My husband and I have two English Springer Spaniels, one of whom (aka Buddy) loves to walk and to say “hi” to other dogs. The other day I was walking Buddy when we came across a man walking his dog and intently participating in a conversation on his cell phone. From several feet away, I called out and asked if Buddy could say “hi”?  The man responded,  saying “no”, he was on his cell phone. So, we walked on and enjoyed the rest of our walk.

But it got me thinking about multi-tasking. I do not know about you, but I have seen so many people walking their dogs and being on their cell phones oblivious to the world around them.  They are too busy on the phone to enjoy nature or to literally and figuratively “stop and smell the roses…” And because they are not really paying attention to their dogs, I wonder how much the dogs are really enjoying the walk. As any dog lover knows, dogs are fantastic when it comes to non-verbal communication, but the owner has to be paying attention to pick up on the cues.

So- what does this have to do with mediation and negotiation? Multi-tasking! There have been numerous articles discussing studies showing that multi-tasking does not work. Trying to multi-task “makes us less efficient and more prone to errors.”  (“Why Multitasking Doesn’t Work”). Most of us are capable   only   of “monotasking;”   doing only one task at a time. Our brains are simply not capable of “switching gears to bounce back and forth between tasks- especially when those tasks are complex and require active attention.” (Id.) When we do try to multitask in such situations, we are less efficient and make more mistakes. What we are actually doing is engaging in discrete or separate actions in rapid succession or “task-switching” “(Id.)

As Dr. Cynthia Kubu, a neuropsychologist, points out, multitasking divides our attention, making” … it harder for us to give our full attention to one thing.” (Id.)  It also affects our ability to learn:

“The more we multitask, the less we actually accomplish, because we slowly lose our ability to focus enough to learn,” Dr. Kubu says. “If we’re constantly attempting to multitask, we don’t practice tuning out the rest of the word to engage in deeper processing and learning.” One study found that college students who tried to multitask took longer to do their homework and had lower average grades.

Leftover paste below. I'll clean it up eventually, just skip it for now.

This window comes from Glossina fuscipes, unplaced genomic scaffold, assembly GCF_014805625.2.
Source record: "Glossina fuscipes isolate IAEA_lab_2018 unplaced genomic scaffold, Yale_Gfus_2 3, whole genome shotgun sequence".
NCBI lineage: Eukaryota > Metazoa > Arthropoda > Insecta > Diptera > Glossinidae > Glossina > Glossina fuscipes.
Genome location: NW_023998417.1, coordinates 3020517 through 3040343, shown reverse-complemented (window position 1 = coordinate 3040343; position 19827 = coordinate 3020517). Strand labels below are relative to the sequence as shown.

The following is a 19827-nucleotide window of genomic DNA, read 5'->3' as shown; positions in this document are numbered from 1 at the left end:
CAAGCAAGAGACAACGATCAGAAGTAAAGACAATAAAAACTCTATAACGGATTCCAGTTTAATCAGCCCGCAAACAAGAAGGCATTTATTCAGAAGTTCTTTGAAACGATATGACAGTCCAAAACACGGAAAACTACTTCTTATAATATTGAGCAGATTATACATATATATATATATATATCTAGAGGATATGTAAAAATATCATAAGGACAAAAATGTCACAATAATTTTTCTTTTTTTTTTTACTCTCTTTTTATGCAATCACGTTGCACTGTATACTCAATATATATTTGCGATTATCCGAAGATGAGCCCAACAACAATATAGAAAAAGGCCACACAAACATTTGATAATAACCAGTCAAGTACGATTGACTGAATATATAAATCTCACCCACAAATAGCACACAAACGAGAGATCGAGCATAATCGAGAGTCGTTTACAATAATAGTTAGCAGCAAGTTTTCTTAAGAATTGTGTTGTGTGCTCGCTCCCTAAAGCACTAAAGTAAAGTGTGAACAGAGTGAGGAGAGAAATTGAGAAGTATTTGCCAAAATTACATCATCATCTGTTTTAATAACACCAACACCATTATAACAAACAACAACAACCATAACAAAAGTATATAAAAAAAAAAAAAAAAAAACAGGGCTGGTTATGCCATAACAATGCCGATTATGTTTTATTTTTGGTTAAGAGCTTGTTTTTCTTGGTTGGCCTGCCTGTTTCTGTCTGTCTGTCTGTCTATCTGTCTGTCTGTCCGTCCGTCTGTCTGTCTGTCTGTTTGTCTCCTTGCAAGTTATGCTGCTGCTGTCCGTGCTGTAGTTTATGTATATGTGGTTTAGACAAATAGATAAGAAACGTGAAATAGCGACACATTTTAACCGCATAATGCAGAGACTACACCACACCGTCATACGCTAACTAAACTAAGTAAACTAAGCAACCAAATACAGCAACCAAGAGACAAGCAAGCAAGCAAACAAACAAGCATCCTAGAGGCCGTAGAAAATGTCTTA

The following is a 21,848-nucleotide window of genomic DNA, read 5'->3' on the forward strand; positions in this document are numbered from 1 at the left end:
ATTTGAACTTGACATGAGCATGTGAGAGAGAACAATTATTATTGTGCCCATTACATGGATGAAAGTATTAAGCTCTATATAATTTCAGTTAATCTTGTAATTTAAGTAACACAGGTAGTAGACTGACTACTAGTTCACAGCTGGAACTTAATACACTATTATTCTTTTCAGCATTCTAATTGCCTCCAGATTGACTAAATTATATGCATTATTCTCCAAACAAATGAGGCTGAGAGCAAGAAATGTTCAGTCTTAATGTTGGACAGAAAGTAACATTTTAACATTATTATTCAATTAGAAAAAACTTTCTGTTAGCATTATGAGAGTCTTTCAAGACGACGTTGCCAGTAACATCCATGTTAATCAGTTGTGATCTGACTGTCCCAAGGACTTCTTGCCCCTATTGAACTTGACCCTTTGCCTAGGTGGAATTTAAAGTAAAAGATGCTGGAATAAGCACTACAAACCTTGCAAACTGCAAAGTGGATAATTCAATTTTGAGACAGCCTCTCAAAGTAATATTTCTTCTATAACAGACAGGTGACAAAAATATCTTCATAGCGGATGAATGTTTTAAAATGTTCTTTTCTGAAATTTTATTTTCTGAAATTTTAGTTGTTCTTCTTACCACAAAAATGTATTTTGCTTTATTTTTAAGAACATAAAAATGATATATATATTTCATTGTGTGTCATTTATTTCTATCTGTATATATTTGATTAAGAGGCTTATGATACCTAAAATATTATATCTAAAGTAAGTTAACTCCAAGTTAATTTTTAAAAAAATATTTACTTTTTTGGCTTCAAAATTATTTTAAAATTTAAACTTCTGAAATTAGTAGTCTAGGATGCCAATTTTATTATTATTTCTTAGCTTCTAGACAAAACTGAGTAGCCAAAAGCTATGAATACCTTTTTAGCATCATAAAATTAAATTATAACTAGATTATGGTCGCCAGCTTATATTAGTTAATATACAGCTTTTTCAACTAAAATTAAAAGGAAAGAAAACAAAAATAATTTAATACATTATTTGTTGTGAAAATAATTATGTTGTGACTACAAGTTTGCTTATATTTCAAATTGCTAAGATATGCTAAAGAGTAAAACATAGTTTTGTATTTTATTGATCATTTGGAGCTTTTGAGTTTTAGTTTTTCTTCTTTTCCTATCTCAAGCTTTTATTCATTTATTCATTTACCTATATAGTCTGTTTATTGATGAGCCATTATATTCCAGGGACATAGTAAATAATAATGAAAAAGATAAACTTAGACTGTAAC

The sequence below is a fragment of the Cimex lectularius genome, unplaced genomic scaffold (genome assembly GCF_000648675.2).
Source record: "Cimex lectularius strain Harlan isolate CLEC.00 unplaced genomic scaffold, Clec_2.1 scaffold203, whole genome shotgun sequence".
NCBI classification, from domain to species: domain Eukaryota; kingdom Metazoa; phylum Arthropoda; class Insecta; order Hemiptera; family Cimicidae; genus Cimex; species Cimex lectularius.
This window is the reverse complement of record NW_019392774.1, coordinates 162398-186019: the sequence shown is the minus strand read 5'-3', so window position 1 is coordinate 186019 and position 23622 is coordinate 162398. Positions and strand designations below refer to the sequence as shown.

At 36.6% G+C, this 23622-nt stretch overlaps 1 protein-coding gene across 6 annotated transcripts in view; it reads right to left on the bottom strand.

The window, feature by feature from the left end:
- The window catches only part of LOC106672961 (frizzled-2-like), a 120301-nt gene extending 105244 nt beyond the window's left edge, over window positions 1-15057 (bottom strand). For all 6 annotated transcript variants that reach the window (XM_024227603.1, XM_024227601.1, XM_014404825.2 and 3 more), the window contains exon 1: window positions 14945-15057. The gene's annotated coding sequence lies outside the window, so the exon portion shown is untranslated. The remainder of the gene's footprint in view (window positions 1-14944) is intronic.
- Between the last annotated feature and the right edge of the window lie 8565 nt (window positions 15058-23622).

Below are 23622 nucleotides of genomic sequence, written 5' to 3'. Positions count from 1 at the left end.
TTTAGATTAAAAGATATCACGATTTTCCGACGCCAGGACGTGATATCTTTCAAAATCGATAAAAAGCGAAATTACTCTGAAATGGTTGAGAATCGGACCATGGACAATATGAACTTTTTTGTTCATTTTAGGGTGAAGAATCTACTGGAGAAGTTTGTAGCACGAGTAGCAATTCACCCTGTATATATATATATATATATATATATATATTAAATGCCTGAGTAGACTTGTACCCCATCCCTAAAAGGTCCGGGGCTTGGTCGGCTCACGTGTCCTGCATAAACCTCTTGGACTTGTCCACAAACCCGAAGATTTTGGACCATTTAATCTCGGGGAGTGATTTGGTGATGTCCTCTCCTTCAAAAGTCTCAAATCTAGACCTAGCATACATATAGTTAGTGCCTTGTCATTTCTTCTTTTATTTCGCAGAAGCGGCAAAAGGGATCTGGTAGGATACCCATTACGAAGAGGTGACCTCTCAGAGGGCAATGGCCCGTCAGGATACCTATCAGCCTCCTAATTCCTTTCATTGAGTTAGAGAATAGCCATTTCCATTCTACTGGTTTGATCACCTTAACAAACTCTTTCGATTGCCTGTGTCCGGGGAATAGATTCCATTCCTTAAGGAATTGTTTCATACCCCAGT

Another pitfall is that trying to do too much at once makes it harder to be mindful and truly present in the moment – and mindfulness comes with a plethora of benefits for our minds and our bodies. In fact, many therapies based on mindfulness can even help patients suffering from depression, anxiety, chronic pain and other conditions. (Id.)

 Negotiation is a learning process. To resolve our differences, we often must learn about the other party’s needs, interests and concerns. This means we have to gather information from the other party. But if during a mediation, we spend all of our “down” time on our laptops or cell phones trying to resolve other matters when the mediator is not in the room or actually talking with us, then we really are not “in the moment” focusing on the task before us.  We are not processing and analyzing or even brainstorming about the information conveyed to us by the mediator.  Rather, we are trying to multitask which will lead to errors in trying to settle the matter before us.

So, take a lesson from the man who was too busy on the phone to allow Buddy to say “hi” to his dog: do not multitask at a mediation. Be in the moment and give 100% of your attention to what is going on during the mediation, what the mediator is saying and how you wish to respond. No doubt, by monotasking, you will get much better results in resolving your dispute.

… Just something to think about.




Do you like what you read?

If you would like to receive this blog automatically by e mail each week, please click on one of the following plugins/services:

and for the URL, type in my blog post address: and then type in your e mail address and click "submit".

Copyright 2021 Phyllis G. Pollack and, 2021. Unauthorized use and/or duplication of this material without express and written permission from this site’s author and/or owner is strictly prohibited. Excerpts and links may be used, provided that full and clear credit is given to Phyllis G. Pollack and with appropriate and specific direction to the original content.